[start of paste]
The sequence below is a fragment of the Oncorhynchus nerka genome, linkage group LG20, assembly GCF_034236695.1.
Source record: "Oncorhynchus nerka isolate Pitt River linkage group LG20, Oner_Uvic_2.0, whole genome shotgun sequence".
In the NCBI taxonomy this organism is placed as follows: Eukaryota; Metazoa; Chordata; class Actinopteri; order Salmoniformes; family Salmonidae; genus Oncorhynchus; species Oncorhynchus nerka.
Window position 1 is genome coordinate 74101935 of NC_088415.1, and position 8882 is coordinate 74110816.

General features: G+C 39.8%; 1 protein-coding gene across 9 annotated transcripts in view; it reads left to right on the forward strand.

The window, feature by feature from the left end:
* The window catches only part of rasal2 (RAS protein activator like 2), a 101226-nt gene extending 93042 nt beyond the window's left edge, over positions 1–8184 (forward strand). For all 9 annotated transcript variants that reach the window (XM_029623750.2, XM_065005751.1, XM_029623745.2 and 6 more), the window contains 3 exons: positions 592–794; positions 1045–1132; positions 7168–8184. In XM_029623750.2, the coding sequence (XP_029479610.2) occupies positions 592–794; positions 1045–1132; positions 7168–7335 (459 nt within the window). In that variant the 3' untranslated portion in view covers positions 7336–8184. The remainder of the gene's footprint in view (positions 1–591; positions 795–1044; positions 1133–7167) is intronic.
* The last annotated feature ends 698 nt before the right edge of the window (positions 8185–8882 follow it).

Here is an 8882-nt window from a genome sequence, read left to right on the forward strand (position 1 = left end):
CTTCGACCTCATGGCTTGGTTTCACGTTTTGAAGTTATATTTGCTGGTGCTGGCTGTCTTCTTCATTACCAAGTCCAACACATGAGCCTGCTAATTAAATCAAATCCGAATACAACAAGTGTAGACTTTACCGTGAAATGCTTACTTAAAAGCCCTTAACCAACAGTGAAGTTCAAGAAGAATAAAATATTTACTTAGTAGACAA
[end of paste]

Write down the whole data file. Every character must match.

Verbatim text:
The sequence below is a fragment of the Oncorhynchus nerka genome, linkage group LG20, assembly GCF_034236695.1.
Source record: "Oncorhynchus nerka isolate Pitt River linkage group LG20, Oner_Uvic_2.0, whole genome shotgun sequence".
In the NCBI taxonomy this organism is placed as follows: Eukaryota; Metazoa; Chordata; class Actinopteri; order Salmoniformes; family Salmonidae; genus Oncorhynchus; species Oncorhynchus nerka.
Window position 1 is genome coordinate 74101935 of NC_088415.1, and position 8882 is coordinate 74110816.

General features: G+C 39.8%; 1 protein-coding gene across 9 annotated transcripts in view; it reads left to right on the forward strand.

The window, feature by feature from the left end:
* The window catches only part of rasal2 (RAS protein activator like 2), a 101226-nt gene extending 93042 nt beyond the window's left edge, over positions 1–8184 (forward strand). For all 9 annotated transcript variants that reach the window (XM_029623750.2, XM_065005751.1, XM_029623745.2 and 6 more), the window contains 3 exons: positions 592–794; positions 1045–1132; positions 7168–8184. In XM_029623750.2, the coding sequence (XP_029479610.2) occupies positions 592–794; positions 1045–1132; positions 7168–7335 (459 nt within the window). In that variant the 3' untranslated portion in view covers positions 7336–8184. The remainder of the gene's footprint in view (positions 1–591; positions 795–1044; positions 1133–7167) is intronic.
* The last annotated feature ends 698 nt before the right edge of the window (positions 8185–8882 follow it).

Here is an 8882-nt window from a genome sequence, read left to right on the forward strand (position 1 = left end):
CTTCGACCTCATGGCTTGGTTTCACGTTTTGAAGTTATATTTGCTGGTGCTGGCTGTCTTCTTCATTACCAAGTCCAACACATGAGCCTGCTAATTAAATCAAATCCGAATACAACAAGTGTAGACTTTACCGTGAAATGCTTACTTAAAAGCCCTTAACCAACAGTGAAGTTCAAGAAGAATAAAATATTTACTTAGTAGACAA